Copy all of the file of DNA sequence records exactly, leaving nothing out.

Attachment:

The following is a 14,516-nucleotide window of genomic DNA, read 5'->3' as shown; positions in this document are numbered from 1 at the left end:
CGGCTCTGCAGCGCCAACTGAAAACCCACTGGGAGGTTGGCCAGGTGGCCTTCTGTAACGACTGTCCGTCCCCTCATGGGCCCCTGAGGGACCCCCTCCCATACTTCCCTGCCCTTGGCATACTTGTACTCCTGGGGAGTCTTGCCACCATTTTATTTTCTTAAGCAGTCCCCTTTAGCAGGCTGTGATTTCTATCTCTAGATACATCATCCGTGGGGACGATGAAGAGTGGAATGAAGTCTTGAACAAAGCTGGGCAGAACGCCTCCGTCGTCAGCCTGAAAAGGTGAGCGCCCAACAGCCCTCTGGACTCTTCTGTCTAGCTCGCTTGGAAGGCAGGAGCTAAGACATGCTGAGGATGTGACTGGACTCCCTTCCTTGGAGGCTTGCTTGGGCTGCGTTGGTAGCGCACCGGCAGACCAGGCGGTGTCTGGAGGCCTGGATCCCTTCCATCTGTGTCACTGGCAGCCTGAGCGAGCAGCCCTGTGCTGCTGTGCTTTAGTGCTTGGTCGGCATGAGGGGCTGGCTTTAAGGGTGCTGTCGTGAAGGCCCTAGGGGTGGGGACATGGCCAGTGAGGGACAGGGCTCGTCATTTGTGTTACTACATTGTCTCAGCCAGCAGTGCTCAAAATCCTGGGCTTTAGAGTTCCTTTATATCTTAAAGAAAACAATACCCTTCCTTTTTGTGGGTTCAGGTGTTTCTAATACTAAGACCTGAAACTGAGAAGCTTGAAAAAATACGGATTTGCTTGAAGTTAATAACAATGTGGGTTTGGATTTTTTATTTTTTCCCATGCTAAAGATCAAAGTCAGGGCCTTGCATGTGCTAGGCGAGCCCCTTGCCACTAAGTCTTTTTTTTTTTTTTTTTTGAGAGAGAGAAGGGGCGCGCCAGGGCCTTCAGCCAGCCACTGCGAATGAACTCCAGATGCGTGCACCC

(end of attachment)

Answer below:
The following is a 14,516-nucleotide window of genomic DNA, read 5'->3' as shown; positions in this document are numbered from 1 at the left end:
CGGCTCTGCAGCGCCAACTGAAAACCCACTGGGAGGTTGGCCAGGTGGCCTTCTGTAACGACTGTCCGTCCCCTCATGGGCCCCTGAGGGACCCCCTCCCATACTTCCCTGCCCTTGGCATACTTGTACTCCTGGGGAGTCTTGCCACCATTTTATTTTCTTAAGCAGTCCCCTTTAGCAGGCTGTGATTTCTATCTCTAGATACATCATCCGTGGGGACGATGAAGAGTGGAATGAAGTCTTGAACAAAGCTGGGCAGAACGCCTCCGTCGTCAGCCTGAAAAGGTGAGCGCCCAACAGCCCTCTGGACTCTTCTGTCTAGCTCGCTTGGAAGGCAGGAGCTAAGACATGCTGAGGATGTGACTGGACTCCCTTCCTTGGAGGCTTGCTTGGGCTGCGTTGGTAGCGCACCGGCAGACCAGGCGGTGTCTGGAGGCCTGGATCCCTTCCATCTGTGTCACTGGCAGCCTGAGCGAGCAGCCCTGTGCTGCTGTGCTTTAGTGCTTGGTCGGCATGAGGGGCTGGCTTTAAGGGTGCTGTCGTGAAGGCCCTAGGGGTGGGGACATGGCCAGTGAGGGACAGGGCTCGTCATTTGTGTTACTACATTGTCTCAGCCAGCAGTGCTCAAAATCCTGGGCTTTAGAGTTCCTTTATATCTTAAAGAAAACAATACCCTTCCTTTTTGTGGGTTCAGGTGTTTCTAATACTAAGACCTGAAACTGAGAAGCTTGAAAAAATACGGATTTGCTTGAAGTTAATAACAATGTGGGTTTGGATTTTTTATTTTTTCCCATGCTAAAGATCAAAGTCAGGGCCTTGCATGTGCTAGGCGAGCCCCTTGCCACTAAGTCTTTTTTTTTTTTTTTTTTGAGAGAGAGAAGGGGCGCGCCAGGGCCTTCAGCCAGCCACTGCGAATGAACTCCAGATGCGTGCACCC